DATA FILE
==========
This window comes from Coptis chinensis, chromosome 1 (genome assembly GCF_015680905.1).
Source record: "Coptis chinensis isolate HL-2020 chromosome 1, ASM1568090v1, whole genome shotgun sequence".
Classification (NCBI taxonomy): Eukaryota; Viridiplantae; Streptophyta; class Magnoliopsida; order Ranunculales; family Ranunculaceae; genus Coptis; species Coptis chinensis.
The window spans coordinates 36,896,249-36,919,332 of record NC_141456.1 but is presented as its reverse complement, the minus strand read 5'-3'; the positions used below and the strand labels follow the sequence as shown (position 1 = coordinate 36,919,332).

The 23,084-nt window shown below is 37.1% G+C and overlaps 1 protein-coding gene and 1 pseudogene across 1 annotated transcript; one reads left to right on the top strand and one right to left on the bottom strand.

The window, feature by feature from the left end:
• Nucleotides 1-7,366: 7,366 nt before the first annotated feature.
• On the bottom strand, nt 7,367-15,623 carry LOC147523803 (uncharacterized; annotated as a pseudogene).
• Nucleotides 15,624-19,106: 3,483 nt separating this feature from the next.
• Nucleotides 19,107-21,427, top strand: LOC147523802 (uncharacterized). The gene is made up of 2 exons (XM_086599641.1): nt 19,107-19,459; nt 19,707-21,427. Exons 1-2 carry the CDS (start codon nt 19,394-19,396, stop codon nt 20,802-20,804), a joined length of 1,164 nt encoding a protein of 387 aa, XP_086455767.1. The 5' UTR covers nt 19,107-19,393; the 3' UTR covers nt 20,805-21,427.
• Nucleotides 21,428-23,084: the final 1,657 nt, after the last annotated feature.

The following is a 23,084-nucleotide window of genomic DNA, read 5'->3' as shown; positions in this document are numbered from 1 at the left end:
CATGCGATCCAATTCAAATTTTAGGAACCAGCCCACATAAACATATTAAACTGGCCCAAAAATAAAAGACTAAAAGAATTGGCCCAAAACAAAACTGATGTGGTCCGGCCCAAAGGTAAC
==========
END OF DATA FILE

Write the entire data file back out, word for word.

This window comes from Coptis chinensis, chromosome 1 (genome assembly GCF_015680905.1).
Source record: "Coptis chinensis isolate HL-2020 chromosome 1, ASM1568090v1, whole genome shotgun sequence".
Classification (NCBI taxonomy): Eukaryota; Viridiplantae; Streptophyta; class Magnoliopsida; order Ranunculales; family Ranunculaceae; genus Coptis; species Coptis chinensis.
The window spans coordinates 36,896,249-36,919,332 of record NC_141456.1 but is presented as its reverse complement, the minus strand read 5'-3'; the positions used below and the strand labels follow the sequence as shown (position 1 = coordinate 36,919,332).

The 23,084-nt window shown below is 37.1% G+C and overlaps 1 protein-coding gene and 1 pseudogene across 1 annotated transcript; one reads left to right on the top strand and one right to left on the bottom strand.

The window, feature by feature from the left end:
• Nucleotides 1-7,366: 7,366 nt before the first annotated feature.
• On the bottom strand, nt 7,367-15,623 carry LOC147523803 (uncharacterized; annotated as a pseudogene).
• Nucleotides 15,624-19,106: 3,483 nt separating this feature from the next.
• Nucleotides 19,107-21,427, top strand: LOC147523802 (uncharacterized). The gene is made up of 2 exons (XM_086599641.1): nt 19,107-19,459; nt 19,707-21,427. Exons 1-2 carry the CDS (start codon nt 19,394-19,396, stop codon nt 20,802-20,804), a joined length of 1,164 nt encoding a protein of 387 aa, XP_086455767.1. The 5' UTR covers nt 19,107-19,393; the 3' UTR covers nt 20,805-21,427.
• Nucleotides 21,428-23,084: the final 1,657 nt, after the last annotated feature.

The following is a 23,084-nucleotide window of genomic DNA, read 5'->3' as shown; positions in this document are numbered from 1 at the left end:
CATGCGATCCAATTCAAATTTTAGGAACCAGCCCACATAAACATATTAAACTGGCCCAAAAATAAAAGACTAAAAGAATTGGCCCAAAACAAAACTGATGTGGTCCGGCCCAAAGGTAAC